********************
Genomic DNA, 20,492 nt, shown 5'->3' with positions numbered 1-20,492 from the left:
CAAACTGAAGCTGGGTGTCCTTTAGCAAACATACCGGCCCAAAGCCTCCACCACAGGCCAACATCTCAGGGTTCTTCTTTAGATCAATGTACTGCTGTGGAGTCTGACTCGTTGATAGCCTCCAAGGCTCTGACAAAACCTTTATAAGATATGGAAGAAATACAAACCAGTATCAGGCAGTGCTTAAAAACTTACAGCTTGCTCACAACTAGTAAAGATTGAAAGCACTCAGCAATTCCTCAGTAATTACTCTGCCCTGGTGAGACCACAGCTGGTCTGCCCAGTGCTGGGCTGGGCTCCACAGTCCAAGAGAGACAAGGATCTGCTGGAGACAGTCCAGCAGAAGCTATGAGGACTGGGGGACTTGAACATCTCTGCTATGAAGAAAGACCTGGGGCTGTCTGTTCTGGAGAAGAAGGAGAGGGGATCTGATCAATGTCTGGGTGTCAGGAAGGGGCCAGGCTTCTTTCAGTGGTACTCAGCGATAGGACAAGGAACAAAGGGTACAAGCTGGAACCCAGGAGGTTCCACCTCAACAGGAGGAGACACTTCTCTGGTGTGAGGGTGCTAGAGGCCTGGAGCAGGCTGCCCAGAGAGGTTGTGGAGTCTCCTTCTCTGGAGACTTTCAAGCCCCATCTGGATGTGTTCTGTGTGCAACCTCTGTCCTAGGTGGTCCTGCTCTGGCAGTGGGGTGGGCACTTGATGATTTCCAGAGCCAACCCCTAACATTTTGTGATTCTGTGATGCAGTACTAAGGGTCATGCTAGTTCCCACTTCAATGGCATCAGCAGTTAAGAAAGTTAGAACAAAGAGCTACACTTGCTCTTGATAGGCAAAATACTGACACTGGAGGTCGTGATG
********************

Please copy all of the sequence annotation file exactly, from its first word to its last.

Genomic DNA, 20,492 nt, shown 5'->3' with positions numbered 1-20,492 from the left:
CAAACTGAAGCTGGGTGTCCTTTAGCAAACATACCGGCCCAAAGCCTCCACCACAGGCCAACATCTCAGGGTTCTTCTTTAGATCAATGTACTGCTGTGGAGTCTGACTCGTTGATAGCCTCCAAGGCTCTGACAAAACCTTTATAAGATATGGAAGAAATACAAACCAGTATCAGGCAGTGCTTAAAAACTTACAGCTTGCTCACAACTAGTAAAGATTGAAAGCACTCAGCAATTCCTCAGTAATTACTCTGCCCTGGTGAGACCACAGCTGGTCTGCCCAGTGCTGGGCTGGGCTCCACAGTCCAAGAGAGACAAGGATCTGCTGGAGACAGTCCAGCAGAAGCTATGAGGACTGGGGGACTTGAACATCTCTGCTATGAAGAAAGACCTGGGGCTGTCTGTTCTGGAGAAGAAGGAGAGGGGATCTGATCAATGTCTGGGTGTCAGGAAGGGGCCAGGCTTCTTTCAGTGGTACTCAGCGATAGGACAAGGAACAAAGGGTACAAGCTGGAACCCAGGAGGTTCCACCTCAACAGGAGGAGACACTTCTCTGGTGTGAGGGTGCTAGAGGCCTGGAGCAGGCTGCCCAGAGAGGTTGTGGAGTCTCCTTCTCTGGAGACTTTCAAGCCCCATCTGGATGTGTTCTGTGTGCAACCTCTGTCCTAGGTGGTCCTGCTCTGGCAGTGGGGTGGGCACTTGATGATTTCCAGAGCCAACCCCTAACATTTTGTGATTCTGTGATGCAGTACTAAGGGTCATGCTAGTTCCCACTTCAATGGCATCAGCAGTTAAGAAAGTTAGAACAAAGAGCTACACTTGCTCTTGATAGGCAAAATACTGACACTGGAGGTCGTGATG